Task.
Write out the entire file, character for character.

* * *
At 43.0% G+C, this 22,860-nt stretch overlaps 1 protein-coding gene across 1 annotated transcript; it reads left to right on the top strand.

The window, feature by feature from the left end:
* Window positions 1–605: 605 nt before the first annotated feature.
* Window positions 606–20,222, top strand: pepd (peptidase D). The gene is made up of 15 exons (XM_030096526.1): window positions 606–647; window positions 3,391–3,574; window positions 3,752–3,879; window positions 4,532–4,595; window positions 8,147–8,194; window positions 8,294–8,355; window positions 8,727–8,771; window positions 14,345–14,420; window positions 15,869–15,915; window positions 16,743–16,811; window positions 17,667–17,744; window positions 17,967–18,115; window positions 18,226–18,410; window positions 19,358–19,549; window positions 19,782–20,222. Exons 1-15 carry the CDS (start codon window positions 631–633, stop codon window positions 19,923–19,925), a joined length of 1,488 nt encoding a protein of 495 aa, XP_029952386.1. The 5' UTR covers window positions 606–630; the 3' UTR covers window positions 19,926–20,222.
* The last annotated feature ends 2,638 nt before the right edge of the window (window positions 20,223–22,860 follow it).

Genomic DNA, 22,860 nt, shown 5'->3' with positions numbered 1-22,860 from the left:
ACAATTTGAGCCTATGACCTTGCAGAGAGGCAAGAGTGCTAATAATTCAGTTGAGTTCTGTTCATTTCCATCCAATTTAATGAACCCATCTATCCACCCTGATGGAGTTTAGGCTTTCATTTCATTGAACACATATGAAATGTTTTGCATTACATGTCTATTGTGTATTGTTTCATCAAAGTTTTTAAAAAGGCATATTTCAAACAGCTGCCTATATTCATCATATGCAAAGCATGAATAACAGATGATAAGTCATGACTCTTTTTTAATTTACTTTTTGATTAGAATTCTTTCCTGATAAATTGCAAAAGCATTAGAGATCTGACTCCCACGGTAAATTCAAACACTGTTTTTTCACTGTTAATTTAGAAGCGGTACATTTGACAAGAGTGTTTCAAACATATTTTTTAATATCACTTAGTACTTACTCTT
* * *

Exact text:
At 43.0% G+C, this 22,860-nt stretch overlaps 1 protein-coding gene across 1 annotated transcript; it reads left to right on the top strand.

The window, feature by feature from the left end:
* Window positions 1–605: 605 nt before the first annotated feature.
* Window positions 606–20,222, top strand: pepd (peptidase D). The gene is made up of 15 exons (XM_030096526.1): window positions 606–647; window positions 3,391–3,574; window positions 3,752–3,879; window positions 4,532–4,595; window positions 8,147–8,194; window positions 8,294–8,355; window positions 8,727–8,771; window positions 14,345–14,420; window positions 15,869–15,915; window positions 16,743–16,811; window positions 17,667–17,744; window positions 17,967–18,115; window positions 18,226–18,410; window positions 19,358–19,549; window positions 19,782–20,222. Exons 1-15 carry the CDS (start codon window positions 631–633, stop codon window positions 19,923–19,925), a joined length of 1,488 nt encoding a protein of 495 aa, XP_029952386.1. The 5' UTR covers window positions 606–630; the 3' UTR covers window positions 19,926–20,222.
* The last annotated feature ends 2,638 nt before the right edge of the window (window positions 20,223–22,860 follow it).

Genomic DNA, 22,860 nt, shown 5'->3' with positions numbered 1-22,860 from the left:
ACAATTTGAGCCTATGACCTTGCAGAGAGGCAAGAGTGCTAATAATTCAGTTGAGTTCTGTTCATTTCCATCCAATTTAATGAACCCATCTATCCACCCTGATGGAGTTTAGGCTTTCATTTCATTGAACACATATGAAATGTTTTGCATTACATGTCTATTGTGTATTGTTTCATCAAAGTTTTTAAAAAGGCATATTTCAAACAGCTGCCTATATTCATCATATGCAAAGCATGAATAACAGATGATAAGTCATGACTCTTTTTTAATTTACTTTTTGATTAGAATTCTTTCCTGATAAATTGCAAAAGCATTAGAGATCTGACTCCCACGGTAAATTCAAACACTGTTTTTTCACTGTTAATTTAGAAGCGGTACATTTGACAAGAGTGTTTCAAACATATTTTTTAATATCACTTAGTACTTACTCTT